Many schoolchildren without measles vaccination

Many schoolchildren without measles vaccination

Measles: Only two federal states achieve the recommended vaccination rate

Not only many adults, but also almost eight percent of those starting school in Germany do not have measles vaccination protection. The vaccination rate, which is recommended by the World Health Organization (WHO), was only achieved in two federal states in 2012.

Almost eight percent of school beginners not sufficiently vaccinated It was recently reported that many adults in Germany do not have adequate vaccination protection against measles. According to experts, too few children in this country are completely vaccinated against the infectious disease. On average, 92.4 percent of new schoolchildren are fully protected against measles with two vaccinations, as the Techniker-Krankenkasse (TK) said, citing new figures from the Robert Koch Institute (RKI). But this is not enough, writes the "world". According to the World Health Organization (WHO), the vaccination rate for children must be at least 95 percent - and that over several years - in order to eradicate the dangerous disease in a country.

Mecklenburg-Western Pomerania and Brandenburg reach quota According to the figures published at the end of October, Mecklenburg-Western Pomerania has the highest vaccination rate among ABC shooters at 95.8 percent. Otherwise, the required quota of 95 percent in the 2012 survey year only reached Brandenburg. Hamburg, Bavaria, Berlin, Baden-Württemberg and Saxony, which were all below the national average, came in last, the latter two even with quotas below 90 percent. As the "Welt" writes, the health insurance company emphasizes that measles is not a harmless childhood disease.

Four-year-old girl will die from measles As often described by experts, measles disease usually starts with a fever, conjunctivitis, as well as runny nose and cough, in addition to the typical red skin spots. The immune system is often weakened for weeks, which can lead to complications such as otitis media or diarrhea. Life-threatening or even fatal complications such as pneumonia or brain infections can also occur in some cases. This is also shown by the current case of little Aliana from Hesse: the four-year-old will die from measles.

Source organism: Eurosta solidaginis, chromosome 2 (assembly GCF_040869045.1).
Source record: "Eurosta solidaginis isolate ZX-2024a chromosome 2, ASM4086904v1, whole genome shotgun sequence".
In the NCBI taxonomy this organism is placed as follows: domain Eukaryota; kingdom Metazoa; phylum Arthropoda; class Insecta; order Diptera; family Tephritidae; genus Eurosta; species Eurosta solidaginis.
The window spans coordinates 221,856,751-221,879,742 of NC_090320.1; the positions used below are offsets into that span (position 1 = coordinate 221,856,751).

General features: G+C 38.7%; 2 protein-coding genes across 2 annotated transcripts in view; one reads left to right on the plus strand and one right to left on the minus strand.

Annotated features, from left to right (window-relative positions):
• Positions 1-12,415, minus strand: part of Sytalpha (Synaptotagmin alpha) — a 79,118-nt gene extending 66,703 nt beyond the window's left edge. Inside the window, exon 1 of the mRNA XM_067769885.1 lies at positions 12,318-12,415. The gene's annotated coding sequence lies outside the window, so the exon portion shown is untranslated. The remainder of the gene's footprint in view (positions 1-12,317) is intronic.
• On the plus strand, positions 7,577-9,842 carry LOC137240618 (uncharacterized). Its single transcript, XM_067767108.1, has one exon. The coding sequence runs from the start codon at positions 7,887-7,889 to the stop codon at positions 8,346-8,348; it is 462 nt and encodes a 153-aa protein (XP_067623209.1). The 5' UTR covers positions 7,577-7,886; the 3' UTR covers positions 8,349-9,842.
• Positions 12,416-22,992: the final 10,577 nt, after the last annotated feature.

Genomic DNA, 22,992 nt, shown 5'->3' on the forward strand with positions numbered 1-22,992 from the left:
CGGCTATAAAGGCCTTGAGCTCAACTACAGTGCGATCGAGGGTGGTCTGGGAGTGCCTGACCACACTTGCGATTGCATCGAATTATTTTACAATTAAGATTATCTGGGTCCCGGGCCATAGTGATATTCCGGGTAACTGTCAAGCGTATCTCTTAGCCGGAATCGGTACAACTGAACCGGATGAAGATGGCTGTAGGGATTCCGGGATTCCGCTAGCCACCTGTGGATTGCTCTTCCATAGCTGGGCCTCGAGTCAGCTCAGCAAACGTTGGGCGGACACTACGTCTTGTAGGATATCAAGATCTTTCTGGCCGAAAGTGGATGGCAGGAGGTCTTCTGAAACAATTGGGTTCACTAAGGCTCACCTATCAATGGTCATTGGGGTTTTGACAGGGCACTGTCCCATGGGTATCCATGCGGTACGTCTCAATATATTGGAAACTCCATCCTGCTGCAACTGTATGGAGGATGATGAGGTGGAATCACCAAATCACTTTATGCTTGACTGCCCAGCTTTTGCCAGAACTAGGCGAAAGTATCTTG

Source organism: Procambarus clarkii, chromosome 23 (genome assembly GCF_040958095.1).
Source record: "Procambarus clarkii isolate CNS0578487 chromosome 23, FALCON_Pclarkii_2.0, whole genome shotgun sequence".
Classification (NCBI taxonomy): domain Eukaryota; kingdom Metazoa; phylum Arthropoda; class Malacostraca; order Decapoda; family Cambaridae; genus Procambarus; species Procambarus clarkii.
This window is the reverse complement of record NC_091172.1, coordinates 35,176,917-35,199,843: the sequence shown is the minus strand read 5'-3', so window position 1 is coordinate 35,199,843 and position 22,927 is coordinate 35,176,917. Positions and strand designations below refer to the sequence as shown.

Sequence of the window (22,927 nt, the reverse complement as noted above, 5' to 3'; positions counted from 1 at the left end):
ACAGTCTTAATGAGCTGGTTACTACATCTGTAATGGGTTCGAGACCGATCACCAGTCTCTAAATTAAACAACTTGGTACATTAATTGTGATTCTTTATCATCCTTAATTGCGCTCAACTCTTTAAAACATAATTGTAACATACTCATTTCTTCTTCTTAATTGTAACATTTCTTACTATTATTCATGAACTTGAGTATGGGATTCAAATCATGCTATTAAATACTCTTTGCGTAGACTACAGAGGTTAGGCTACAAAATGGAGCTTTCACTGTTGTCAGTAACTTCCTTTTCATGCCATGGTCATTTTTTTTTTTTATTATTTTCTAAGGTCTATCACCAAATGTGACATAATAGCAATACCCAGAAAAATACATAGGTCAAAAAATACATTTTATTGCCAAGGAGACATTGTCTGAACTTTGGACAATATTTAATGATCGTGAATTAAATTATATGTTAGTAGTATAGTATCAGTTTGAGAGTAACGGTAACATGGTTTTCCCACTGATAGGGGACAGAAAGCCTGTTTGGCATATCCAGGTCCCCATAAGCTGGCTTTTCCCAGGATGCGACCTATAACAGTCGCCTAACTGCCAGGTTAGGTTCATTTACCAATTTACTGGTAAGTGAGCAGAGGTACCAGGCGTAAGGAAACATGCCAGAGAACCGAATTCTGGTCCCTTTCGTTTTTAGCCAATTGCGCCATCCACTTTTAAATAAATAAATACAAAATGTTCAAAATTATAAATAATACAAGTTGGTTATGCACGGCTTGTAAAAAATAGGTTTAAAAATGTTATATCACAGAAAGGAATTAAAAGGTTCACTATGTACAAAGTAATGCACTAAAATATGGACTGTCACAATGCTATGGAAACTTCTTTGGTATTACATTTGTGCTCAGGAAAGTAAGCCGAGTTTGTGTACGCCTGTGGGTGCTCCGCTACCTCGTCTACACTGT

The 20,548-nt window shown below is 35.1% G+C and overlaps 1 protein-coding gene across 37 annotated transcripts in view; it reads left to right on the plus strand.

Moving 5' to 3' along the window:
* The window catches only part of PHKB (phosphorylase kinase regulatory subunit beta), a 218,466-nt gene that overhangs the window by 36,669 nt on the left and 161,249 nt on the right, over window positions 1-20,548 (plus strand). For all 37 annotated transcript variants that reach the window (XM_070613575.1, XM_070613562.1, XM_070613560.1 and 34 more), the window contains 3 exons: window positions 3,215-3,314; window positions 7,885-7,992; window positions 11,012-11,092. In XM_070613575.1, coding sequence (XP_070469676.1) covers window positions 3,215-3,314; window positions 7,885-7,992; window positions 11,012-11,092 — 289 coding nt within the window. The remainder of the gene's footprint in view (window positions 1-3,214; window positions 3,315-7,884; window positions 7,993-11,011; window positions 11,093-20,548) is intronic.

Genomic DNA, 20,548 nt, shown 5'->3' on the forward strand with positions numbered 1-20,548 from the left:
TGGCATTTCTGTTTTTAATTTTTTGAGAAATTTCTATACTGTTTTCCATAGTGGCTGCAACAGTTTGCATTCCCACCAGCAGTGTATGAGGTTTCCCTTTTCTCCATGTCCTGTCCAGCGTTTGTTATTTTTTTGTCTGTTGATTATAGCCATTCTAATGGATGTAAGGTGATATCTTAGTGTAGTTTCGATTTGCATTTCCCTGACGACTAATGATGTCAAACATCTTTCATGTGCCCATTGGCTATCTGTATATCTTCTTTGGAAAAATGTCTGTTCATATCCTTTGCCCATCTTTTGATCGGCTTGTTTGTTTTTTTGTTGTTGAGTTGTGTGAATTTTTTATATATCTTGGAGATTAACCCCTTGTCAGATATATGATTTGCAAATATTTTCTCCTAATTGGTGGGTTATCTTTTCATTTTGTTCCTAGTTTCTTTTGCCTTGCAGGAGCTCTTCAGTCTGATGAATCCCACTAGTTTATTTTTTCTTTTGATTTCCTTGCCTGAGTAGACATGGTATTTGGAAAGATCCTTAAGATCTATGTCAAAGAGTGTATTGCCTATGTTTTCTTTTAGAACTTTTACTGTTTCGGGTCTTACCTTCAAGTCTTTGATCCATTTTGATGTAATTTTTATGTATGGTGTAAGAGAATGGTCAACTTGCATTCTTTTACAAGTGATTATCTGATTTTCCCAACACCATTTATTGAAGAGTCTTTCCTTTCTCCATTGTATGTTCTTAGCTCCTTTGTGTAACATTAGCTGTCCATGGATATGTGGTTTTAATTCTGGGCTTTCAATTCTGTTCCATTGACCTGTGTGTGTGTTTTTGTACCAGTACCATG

One of the most contagious diseases ever The RKI registered around 1,770 measles cases nationwide in 2013. With around 22 cases per million inhabitants, this is significantly more than the WHO is aiming for. Even if critics of the measles vaccination repeatedly refer to possible side effects such as fever, fatigue, headache, redness, pain and swelling at the injection site, the vast majority of experts recommend vaccination. The Federal Center for Health Education (BZgA), for example, calls on adolescents and young adults to check their measles vaccination protection. As the health authority said, measles is one of the most contagious diseases.

Protection for yourself and others "Vaccination not only protects yourself from infection, but also others who cannot be vaccinated for health reasons or because they are too young," says director Elisabeth Pott, according to Die Welt. The BZgA wants to draw attention to the prevention with the nationwide campaign "Germany is looking for the vaccination certificate". The Standing Vaccination Committee (STIKO) recommends two vaccinations against measles, mumps and rubella (MMR vaccination) for children aged eleven months to the end of the second year of life. In addition, the health center advises those born after 1970 to be vaccinated if they were vaccinated only once during childhood or if their vaccination protection is unclear. "If many are vaccinated, outbreaks can be prevented, for example, in daycare centers, schools, universities, at work or at major events," said Pott. (ad)

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